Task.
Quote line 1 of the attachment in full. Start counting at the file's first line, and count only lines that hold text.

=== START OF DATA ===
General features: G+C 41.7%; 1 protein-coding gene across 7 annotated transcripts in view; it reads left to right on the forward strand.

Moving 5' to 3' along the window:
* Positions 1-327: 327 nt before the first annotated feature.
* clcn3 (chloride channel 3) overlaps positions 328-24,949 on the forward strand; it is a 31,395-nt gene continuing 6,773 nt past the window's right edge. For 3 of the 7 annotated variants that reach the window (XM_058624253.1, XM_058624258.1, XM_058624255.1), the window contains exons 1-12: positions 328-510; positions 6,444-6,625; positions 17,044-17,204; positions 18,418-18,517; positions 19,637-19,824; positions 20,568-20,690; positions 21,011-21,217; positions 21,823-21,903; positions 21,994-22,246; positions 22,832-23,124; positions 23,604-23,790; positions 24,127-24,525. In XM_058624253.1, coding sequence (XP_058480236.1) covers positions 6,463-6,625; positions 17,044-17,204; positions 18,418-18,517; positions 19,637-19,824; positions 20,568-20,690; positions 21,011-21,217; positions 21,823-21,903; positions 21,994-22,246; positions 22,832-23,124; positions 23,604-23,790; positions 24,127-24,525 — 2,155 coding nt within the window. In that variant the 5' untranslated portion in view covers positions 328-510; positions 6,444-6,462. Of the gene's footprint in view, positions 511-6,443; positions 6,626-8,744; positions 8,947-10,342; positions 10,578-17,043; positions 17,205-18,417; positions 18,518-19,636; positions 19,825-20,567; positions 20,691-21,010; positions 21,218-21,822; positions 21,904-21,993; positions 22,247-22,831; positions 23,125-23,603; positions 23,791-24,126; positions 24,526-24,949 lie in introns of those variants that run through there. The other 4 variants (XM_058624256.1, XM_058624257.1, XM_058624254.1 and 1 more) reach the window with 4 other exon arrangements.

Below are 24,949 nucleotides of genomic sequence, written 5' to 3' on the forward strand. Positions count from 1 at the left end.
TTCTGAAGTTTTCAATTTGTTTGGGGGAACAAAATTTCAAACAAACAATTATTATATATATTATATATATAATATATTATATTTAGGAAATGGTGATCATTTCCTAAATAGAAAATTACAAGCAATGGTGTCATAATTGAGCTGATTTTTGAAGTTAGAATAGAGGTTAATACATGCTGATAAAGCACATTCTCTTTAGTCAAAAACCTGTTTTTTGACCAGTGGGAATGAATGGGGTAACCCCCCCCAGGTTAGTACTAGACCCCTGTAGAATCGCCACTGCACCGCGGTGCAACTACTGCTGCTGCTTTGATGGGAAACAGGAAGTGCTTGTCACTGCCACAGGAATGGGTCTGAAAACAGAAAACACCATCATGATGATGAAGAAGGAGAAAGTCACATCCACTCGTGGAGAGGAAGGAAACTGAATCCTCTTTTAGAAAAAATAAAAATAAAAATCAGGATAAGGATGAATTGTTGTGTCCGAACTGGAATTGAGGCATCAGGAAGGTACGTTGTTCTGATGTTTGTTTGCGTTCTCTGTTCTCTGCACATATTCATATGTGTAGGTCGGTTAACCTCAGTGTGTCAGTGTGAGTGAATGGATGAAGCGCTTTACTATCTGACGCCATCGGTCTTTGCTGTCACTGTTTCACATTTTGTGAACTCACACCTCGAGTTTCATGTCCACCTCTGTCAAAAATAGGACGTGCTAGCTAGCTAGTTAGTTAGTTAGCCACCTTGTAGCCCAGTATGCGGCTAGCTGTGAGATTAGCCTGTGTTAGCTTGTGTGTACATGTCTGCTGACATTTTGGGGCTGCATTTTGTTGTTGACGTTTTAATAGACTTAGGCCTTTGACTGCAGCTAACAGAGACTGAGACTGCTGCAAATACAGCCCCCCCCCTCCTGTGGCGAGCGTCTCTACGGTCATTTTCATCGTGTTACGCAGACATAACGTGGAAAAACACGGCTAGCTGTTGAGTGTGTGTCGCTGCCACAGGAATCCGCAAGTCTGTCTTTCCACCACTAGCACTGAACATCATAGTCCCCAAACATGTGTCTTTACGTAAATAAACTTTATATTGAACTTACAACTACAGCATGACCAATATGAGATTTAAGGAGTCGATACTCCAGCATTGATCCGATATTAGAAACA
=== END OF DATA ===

General features: G+C 41.7%; 1 protein-coding gene across 7 annotated transcripts in view; it reads left to right on the forward strand.